A happy day with friends walking with us. Only a day left to go, and we won’t be sorry when it is finished. We have been fortunate with the weather: only one gruelling period of intense heat.
Last night we watched the now world-famous Emma Raducanu win the US Open Tennis tournament. Clearly, a hugely talented woman and it was a superb match.
Am I alone in trembling for her? She has achieved far more than anyone could have expected and at the young age of 18. Am I a killjoy in remembering the sayings: “It’s better to travel than arrive,” and: “There’s only one thing worse than not getting your heart’s desire, and that’s getting it”. How will she handle losing?
Emma is now exposed to relentless media interest in her life and loves. That exposure will go on forever, and forever is a long time.
I hope she has a sensible family who can keep her feet on the ground and who can stop her from going mad with fame.
Control our borders? Fat chance!
It seems that home secretaries nowadays must hail from an immigrant family – otherwise, when they seek to stem illegal immigration, they face being labelled a “racist monster”. The current home secretary, Priti Patel, is routinely called “cruel and right-wing,” by her vast number of critics. And now in the loneliness of office, she finds she can do nothing about illegal immigration except emulate King Lear: “I will do such things: what they are yet I know not, but they shall be, The terrors of the earth.”
In terms of risk/reward, people smuggling has to be a great criminal activity, a no brainer with little risk. The demand is vast: even the poorest and most oppressed people in the world have access to today’s internet. It enables them to watch the life of Riley lived by the “have-it-alls” in their Aladdin’s caves with social security benefits, the NHS, subsidised housing, a peaceful society with respected laws, foodbanks, a government free of corruption and the chance of a job (even if it’s only in the UK’s black market). Then there is a media hostile to HMG doing anything material to deal with the situation and on the side of immigrants’ rights.
When you are reduced to being a hooker on the streets of Somalia, what’s not to like about the prospect of immigrating? The totality of Zimbabwe’s poor would choose to live in Guidlford if they had half the chance, so there’s no limit on the number of potential applicants desperate to escape from a life of exploitation, cruelty, hunger and jobless misery to a land of milk and honey. All the would-be immigrants need is £5,000 and to be brave enough to risk the remote risk of drowning. And once they are in the UK, they have access to heaven. They are rescued from the Channel by kind people and given an immigrant’s allowance as well as free accommodation, food and healthcare. If they can’t speak English, they are given access to tax-payer-funded translators and the chance to be represented by a solicitor whose professional aim is to wriggle through our arcane laws on illegal immigration.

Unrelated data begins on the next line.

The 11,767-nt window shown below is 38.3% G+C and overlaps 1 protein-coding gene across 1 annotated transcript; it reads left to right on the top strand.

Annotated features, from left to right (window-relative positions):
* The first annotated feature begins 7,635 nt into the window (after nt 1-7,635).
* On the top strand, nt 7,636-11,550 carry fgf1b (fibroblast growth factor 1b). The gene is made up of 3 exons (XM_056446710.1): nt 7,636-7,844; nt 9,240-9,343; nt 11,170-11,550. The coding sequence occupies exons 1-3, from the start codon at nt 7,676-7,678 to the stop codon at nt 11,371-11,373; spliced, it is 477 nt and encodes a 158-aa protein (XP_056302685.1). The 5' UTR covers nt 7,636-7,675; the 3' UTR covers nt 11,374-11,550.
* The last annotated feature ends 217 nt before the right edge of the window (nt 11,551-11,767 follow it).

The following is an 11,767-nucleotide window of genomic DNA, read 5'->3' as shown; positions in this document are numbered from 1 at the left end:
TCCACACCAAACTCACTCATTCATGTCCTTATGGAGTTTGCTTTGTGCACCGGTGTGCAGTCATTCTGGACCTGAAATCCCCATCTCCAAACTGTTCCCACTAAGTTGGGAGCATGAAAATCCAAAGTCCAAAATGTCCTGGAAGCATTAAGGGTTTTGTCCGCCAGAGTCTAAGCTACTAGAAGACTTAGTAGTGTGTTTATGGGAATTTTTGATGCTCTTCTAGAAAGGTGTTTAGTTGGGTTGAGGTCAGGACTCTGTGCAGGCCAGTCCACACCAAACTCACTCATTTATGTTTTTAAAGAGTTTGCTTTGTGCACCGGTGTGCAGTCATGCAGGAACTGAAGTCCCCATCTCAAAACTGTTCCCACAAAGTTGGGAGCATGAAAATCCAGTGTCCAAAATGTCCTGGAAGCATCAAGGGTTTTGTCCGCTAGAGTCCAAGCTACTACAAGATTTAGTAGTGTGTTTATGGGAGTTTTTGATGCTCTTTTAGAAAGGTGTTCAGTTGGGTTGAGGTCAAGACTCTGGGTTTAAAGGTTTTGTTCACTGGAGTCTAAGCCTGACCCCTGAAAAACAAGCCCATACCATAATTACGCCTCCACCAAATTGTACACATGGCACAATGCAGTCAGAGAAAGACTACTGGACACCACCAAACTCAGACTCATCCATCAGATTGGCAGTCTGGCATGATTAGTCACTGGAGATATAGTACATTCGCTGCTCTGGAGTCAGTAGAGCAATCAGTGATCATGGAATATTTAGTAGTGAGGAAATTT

Therefore, the illegals stand little chance of being returned from thence they came, and the steady flood continues. Soon, I forecast, we will be facing 5,000 immigrants a day. No one has a clue what to do about it except to wave hands in desperation, talk tough and hand over more dosh to our natural enemy, the French, in the vain hope they might help us. Then we can listen as they laugh all the way to the bank while encouraging even more boats to make the crossing.
Poor old Patel. What a ghastly job.
Jobs for the Boys
Is your rubbish being collected efficiently? Are your roads free of potholes?
Far be it from me to drive you into a fury as you eat your breakfast, for we must all remain calm, but when you last looked at your rate bill, did you note that the sum to be paid increased by 4.4 per cent over the last year? And did you know that 2,500 local government officers earned more than £100,000 p/a last year – with 653 of them earning over £150,000? As an extreme example, the assistant chief operating officer of Coventry local authority pocketed £575,000, which included a pension payment of £26,000 and an early retirement package of £375,000. For him, early retirement meant moving sideways to a well-paid job as the business development officer of a local university.
In addition, these individuals will all get an index-linked pension paid by taxpayers for as long as they have puff.
Who agrees this level of pay? We are all in the wrong job!
It’s a serious issue, though. Today, public sector employees get a far better deal than those trying to earn a living in the private sector. The issues are two: job security and of course, index-linked pensions. And it goes without saying that politicians and the civil servants who draft legislation have a vested interest to ensure that the status quo remains. What’s to be done? No one knows.